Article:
Thing is, after shelling out big bucks to get the car itself, many drivers, especially younger ones, probably aren’t too excited about paying for insurance. In fact, a frequent question we receive from our loyal Facebook community involves one particular method of cutting costs: having parents or relatives who live in another state insure it under their policy.

Is insuring a car with out-of-state insurance even possible? We checked in with our customer service reps to get to the bottom of this issue.

The experts weigh in on out-of-state car insurance

When you own a car in one state, you typically cannot have Mom, Dad, Uncle Bert, or Grandma Betty insure it under their policy if they live in another. The main reason is because each state decides its own car insurance requirements individually.

So, for instance, while your state might ask drivers to have $25,000 in property damage liability insurance, your parents’ state might only require $10,000. If you got pulled over and didn’t have the right amount of insurance, you could wind up with a hefty fine. In most cases, your local DMV won’t even hand over license plates, a registration, or any other must-have documents unless you have car insurance from the state you’re living in.

In the rare case that your relatives’ policy does allow them to insure vehicles in multiple states and your DMV has no objections, make sure you’re listed as a covered driver and you have enough protection to satisfy state law … and your own peace of mind.

Temporary state changes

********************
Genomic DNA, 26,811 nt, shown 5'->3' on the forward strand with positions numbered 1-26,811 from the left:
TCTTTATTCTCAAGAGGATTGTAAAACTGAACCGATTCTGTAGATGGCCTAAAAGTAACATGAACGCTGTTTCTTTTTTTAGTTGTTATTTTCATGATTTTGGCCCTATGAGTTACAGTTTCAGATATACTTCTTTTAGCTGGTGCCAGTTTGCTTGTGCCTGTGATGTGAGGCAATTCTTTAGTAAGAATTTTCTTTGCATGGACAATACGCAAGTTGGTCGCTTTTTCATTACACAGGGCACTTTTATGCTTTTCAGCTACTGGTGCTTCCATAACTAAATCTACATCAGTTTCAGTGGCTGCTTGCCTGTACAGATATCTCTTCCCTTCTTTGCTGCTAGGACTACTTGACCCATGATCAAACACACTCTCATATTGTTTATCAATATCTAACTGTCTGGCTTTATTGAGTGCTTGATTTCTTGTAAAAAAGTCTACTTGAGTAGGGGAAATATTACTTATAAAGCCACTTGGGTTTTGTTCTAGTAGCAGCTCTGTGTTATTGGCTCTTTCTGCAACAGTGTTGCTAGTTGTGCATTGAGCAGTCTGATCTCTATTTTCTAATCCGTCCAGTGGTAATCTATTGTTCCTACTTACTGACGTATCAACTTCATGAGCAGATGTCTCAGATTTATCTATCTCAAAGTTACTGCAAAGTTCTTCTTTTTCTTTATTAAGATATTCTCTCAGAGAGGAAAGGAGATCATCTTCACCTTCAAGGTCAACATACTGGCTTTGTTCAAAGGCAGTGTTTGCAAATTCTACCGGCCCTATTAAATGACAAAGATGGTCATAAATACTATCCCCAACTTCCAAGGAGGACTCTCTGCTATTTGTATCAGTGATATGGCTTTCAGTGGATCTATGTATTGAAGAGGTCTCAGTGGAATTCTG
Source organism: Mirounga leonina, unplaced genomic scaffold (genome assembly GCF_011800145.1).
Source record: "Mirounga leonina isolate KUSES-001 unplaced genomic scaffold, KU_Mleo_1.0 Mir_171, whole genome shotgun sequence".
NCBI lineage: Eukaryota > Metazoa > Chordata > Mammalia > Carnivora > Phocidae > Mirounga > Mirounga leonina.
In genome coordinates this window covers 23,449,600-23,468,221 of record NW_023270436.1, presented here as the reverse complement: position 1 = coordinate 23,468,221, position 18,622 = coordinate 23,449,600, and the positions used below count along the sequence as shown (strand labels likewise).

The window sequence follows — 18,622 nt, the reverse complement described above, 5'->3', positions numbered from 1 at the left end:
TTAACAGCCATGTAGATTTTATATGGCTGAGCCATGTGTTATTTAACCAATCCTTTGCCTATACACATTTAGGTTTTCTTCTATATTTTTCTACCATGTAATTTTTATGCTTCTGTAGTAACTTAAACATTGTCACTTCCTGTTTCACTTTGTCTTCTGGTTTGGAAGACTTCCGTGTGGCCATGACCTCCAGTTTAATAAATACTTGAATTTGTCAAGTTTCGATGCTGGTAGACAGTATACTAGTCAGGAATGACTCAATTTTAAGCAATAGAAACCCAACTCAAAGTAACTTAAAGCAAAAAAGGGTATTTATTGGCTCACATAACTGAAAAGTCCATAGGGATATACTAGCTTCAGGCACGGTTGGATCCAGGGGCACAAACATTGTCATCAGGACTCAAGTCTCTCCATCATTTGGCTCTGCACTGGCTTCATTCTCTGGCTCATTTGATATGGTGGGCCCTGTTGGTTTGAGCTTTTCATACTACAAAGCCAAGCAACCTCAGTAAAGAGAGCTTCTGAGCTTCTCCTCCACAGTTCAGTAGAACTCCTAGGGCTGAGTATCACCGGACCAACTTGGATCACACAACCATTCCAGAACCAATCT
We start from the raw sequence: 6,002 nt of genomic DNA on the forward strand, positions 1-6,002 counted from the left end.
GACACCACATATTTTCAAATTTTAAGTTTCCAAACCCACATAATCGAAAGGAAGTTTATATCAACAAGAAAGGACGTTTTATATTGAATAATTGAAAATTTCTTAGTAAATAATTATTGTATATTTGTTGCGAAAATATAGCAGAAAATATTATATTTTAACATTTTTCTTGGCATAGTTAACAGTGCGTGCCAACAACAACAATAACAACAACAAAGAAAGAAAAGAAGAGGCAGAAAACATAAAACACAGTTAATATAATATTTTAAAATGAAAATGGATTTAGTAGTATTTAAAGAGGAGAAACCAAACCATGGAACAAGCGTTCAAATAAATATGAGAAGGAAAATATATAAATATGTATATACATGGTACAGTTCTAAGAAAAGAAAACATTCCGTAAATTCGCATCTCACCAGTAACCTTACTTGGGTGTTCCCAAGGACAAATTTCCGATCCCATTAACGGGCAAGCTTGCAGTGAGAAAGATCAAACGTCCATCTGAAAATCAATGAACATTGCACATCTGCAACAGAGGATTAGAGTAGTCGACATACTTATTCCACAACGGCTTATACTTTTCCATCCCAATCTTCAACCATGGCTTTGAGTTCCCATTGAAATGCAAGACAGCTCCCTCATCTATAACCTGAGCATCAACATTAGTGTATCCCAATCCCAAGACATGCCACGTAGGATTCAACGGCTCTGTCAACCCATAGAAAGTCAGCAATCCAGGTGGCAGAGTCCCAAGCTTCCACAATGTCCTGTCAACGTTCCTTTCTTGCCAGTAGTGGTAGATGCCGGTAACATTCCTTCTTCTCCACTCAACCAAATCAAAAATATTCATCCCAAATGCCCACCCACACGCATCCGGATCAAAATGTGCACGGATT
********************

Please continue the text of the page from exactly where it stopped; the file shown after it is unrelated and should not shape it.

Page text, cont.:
One possible exception to the “no out-of-state insurance” guideline is if you’re temporarily living in a different state (not as a permanent resident) and you brought the car with you.

For instance, if you take the family van across state lines for college, you parents can often still insure it. Or, if you take your car to a new state for a 3-month job assignment you might be fine keeping your home state’s coverage. In any case, you should always run the idea of using an out-of-state policy past your insurer to make sure it’s allowed and that you have enough protection for where you’re headed.

Still curious about out-of-state car insurance?

Have more questions about your car insurance possibilities? Ask away on our Facebook page. You can also check out our myth-busting center where we break down all kinds of coverage conundrums so you can drive (and enter trivia nights) with confidence.

Related post

Our expert answers your questions about out-of-state car insurance 

5 Car Myths Busted

Have you ever heard that adding sugar to your gas tank will destroy the car’s engine? Or that premium fuel will clean out your injectors? Did you know that both of these statements are false?

Unfortunately, automotive myths like these are as common as a rainstorm after a car wash, and some of them could cost you time and money if you’re not equipped with the truth. Here are 5 debunked car myths to scratch off your list.

Car myth #1: Red cars cost more to insure

We already addressed this one in the car insurance myths section of our website, but it’s worth reiterating here. There are 2 sides to this myth: The first is that brightly colored cars, especially red and yellow ones, cost more to insure. The second is that they’re more likely to get a ticket.

On the insurance end, this pans out to nothing more than a myth because insurance companies don’t take color into account. And even if they did, some studies suggest cars that are hard to see at night — black, navy, green — are at greater risk for accidents.